They were once the darlings of the Singapore Exchange. During the peak of the offshore boom between 2004 and 2014, Singapore-listed Swiber Holdings, Vallianz Holdings, Otto Marine, Ezra Holdings, Pacific Radiance and Swissco Holdings had no trouble borrowing cash to fund their ambitious growth plans.
Then in mid-2014, the market tanked.
In quick succession, starting with Swiber in late 2016, all filed for judicial management as loan and bond payments came due. Most remain on life support as courts and creditors cling to hope that a rescuer is waiting in the wings.
Vallianz, an offshore support vessel operator closely linked to Swiber, avoided the need to go down the judicial route after Saudi Arabia’s Rawabi Holding came to the rescue by taking a controlling stake in the company in exchange for helping it pay off its immediate debts. Last year, the outfit was able to report that it was back in the black.
Swiber, Vallianz’s former majority shareholder, took much longer to find its own white knight, which arrived last October in the form of US-listed containership giant Seaspan.
Seaspan is putting in $10m for an 80% interest in the company, and will invest a further $190m to pay for construction, operation and maintenance if Swiber meets certain milestones in a $1bn LNG power project that a subsidiary is pursuing in Vietnam. Secured creditors will see Swiber's debts converted into new stock or convertible bonds.
Less successful in roping in a rescuer is Ezra, which last October pinned its hopes on Udenna Corp of the Philippines shoring up the balance sheet of its OSV subsidiary, EMAS Offshore, by ploughing in $73m. In February, it was announced that the deal was off.
EMAS and its various subsidiaries continue with restructuring efforts, although creditors have already forced the sale of a significant number of valuable assets. Offshore sources say that the company’s long-term future is still uncertain.
Help for Pacific Radiance is coming from the United Arab Emirates in the form of Allianz Marine, a small player in the Middle East offshore market that appears to be taking advantage of distressed assets and companies to position itself as one of the largest offshore players in that region.
Allianz is pursuing a $180m merger with Pacific Radiance through a cash and asset injection that would give it a 51% stake in the company. The deal is still subject to approval from Pacific Radiance’s lenders, and the ability of Allianz, a small, privately owned company, to fund the deal given the overall lack of appetite from banks for offshore.
There are some suggestions from sources in the Middle East that it is being bankrolled by private interests based in Abu Dhabi.
Meanwhile, Allianz is in the process of finalising the purchase of 21 of the remaining Swissco vessels, including six anchor handling tug supply units, tugs, barges and workboats, for $20.5m enbloc.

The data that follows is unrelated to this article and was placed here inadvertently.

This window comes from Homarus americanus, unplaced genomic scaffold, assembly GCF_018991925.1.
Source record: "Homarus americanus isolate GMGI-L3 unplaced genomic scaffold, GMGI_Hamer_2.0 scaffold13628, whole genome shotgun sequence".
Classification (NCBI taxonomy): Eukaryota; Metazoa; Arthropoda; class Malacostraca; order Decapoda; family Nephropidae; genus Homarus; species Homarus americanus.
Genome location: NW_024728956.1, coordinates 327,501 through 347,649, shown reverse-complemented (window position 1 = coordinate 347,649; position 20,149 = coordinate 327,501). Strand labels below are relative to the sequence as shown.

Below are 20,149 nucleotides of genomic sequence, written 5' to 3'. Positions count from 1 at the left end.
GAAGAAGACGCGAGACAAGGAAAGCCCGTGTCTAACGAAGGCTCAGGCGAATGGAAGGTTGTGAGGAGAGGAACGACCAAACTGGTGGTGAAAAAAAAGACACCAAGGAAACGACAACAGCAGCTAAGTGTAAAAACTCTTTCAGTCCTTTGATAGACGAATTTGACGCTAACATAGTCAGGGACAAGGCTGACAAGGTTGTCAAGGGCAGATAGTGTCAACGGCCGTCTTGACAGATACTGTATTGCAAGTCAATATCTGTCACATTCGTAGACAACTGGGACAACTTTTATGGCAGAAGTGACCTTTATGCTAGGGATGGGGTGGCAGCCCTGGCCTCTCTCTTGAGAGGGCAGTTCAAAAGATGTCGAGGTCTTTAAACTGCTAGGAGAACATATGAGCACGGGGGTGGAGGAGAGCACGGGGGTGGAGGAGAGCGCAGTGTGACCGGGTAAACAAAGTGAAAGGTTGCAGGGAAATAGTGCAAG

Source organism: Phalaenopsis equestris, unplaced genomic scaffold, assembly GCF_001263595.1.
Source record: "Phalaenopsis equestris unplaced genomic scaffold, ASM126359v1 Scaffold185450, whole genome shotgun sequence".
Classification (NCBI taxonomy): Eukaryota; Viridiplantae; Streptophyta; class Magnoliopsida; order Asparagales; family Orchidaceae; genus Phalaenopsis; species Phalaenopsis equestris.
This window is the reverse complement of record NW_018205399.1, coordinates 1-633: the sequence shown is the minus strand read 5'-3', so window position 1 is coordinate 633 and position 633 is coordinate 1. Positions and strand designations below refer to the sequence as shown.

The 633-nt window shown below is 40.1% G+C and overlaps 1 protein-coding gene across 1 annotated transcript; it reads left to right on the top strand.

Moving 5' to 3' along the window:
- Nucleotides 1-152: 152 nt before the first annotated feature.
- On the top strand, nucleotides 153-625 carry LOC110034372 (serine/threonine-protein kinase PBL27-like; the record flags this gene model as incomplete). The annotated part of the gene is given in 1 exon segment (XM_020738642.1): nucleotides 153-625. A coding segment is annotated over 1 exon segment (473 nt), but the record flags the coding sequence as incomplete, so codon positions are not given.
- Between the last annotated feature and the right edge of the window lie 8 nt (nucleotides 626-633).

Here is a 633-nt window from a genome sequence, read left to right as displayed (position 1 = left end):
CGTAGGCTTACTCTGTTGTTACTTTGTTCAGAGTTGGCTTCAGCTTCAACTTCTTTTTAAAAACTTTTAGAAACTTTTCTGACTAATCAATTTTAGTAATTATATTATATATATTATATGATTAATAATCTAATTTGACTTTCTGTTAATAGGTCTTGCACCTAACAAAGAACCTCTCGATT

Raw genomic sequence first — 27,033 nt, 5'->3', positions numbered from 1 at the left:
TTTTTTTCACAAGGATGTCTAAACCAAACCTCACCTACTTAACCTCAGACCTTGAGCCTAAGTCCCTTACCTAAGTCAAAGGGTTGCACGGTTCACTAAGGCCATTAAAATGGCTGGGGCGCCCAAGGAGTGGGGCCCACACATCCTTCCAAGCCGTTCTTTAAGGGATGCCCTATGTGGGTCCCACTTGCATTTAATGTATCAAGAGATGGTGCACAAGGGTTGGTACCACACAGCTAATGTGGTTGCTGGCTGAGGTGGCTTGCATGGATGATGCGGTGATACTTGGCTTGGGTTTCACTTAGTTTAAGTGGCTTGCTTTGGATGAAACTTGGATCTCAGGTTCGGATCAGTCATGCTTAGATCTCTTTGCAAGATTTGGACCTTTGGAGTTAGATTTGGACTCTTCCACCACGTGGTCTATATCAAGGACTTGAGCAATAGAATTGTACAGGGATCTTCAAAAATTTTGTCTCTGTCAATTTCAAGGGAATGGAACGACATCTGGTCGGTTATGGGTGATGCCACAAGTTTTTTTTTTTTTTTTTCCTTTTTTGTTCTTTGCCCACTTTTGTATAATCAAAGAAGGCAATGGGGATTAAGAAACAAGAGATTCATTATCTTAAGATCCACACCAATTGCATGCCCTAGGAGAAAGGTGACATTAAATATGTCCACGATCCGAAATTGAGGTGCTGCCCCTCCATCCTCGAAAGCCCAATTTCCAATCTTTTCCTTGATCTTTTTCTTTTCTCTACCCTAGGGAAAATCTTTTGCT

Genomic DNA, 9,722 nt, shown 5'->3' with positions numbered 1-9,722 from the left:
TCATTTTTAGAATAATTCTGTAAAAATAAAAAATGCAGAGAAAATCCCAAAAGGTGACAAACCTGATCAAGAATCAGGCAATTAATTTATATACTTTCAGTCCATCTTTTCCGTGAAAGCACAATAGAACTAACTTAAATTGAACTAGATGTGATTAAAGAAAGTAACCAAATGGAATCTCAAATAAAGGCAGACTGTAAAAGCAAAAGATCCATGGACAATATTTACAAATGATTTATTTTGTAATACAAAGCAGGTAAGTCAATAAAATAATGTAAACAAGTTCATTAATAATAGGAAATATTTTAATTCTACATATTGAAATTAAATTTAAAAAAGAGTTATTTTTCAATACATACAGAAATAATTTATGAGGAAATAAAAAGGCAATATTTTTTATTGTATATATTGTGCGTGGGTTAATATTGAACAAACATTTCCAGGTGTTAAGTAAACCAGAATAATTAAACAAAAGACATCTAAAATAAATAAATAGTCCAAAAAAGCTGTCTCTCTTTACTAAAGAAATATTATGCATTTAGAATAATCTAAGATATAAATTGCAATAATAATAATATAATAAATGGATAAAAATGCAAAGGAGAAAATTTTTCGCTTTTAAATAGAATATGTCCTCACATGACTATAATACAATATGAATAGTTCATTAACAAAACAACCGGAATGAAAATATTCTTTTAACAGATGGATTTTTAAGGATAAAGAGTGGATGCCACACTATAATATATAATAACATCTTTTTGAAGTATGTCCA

Winding up orders
Otto Marine, which delisted from the SGX in 2016, did not manage to find a rescuer. In March 2018, executive chairman Yaw Chee Siew said he could not be expected to continue shouldering the financial burden and injecting fresh capital into the company. Applications had already been filed by creditors for Otto’s OSV subsidiaries — GO Marine Australia and GO Marine (Asia) — to be wound up.
TradeWinds understands that Chinese leasing companies quickly stepped in to reclaim their vessel assets that were operated by Otto and its subsidiaries. The bulk of the remaining ships are laid up awaiting sale, many at PT Batamec Shipyard in Batam.
When the market finally turns, they [Singaporean banks] will be like deer caught in headlights. They will not be able to move. The money for offshore will come from European banks, and Singaporean investors will lose out
Mike Meade, managing director of M3 Marine
Mike Meade, managing director of offshore consultancy firm M3 Marine, says the Singaporean-owned shipyards in Batam are mostly functioning as lay-up facilities, with rafts of OSVs laid up where newbuildings once used to undergo their final fitting out.
“They earn good money looking after these ships,” Meade says.
Others, half jokingly, suggest that they might turn into shiprecycling facilities if those vessels continue in lay-up for much longer.
Meade wonders what the future holds for Singapore’s struggling offshore companies, given their prolonged troubles.
“Singaporean banks have lost too much from lending too much to offshore," he says. "When the market finally turns, they will be like deer caught in headlights. They will not be able to move. The money for offshore will come from European banks, and Singaporean investors will lose out.”
The vast number of distressed offshore assets available for a bargain could prompt the appearance of a new generation of Singaporean operators looking to take advantage of a low-cost entry into the market. But if Meade’s predictions are correct, they will need deep pockets or the backing of private investors in order to do so.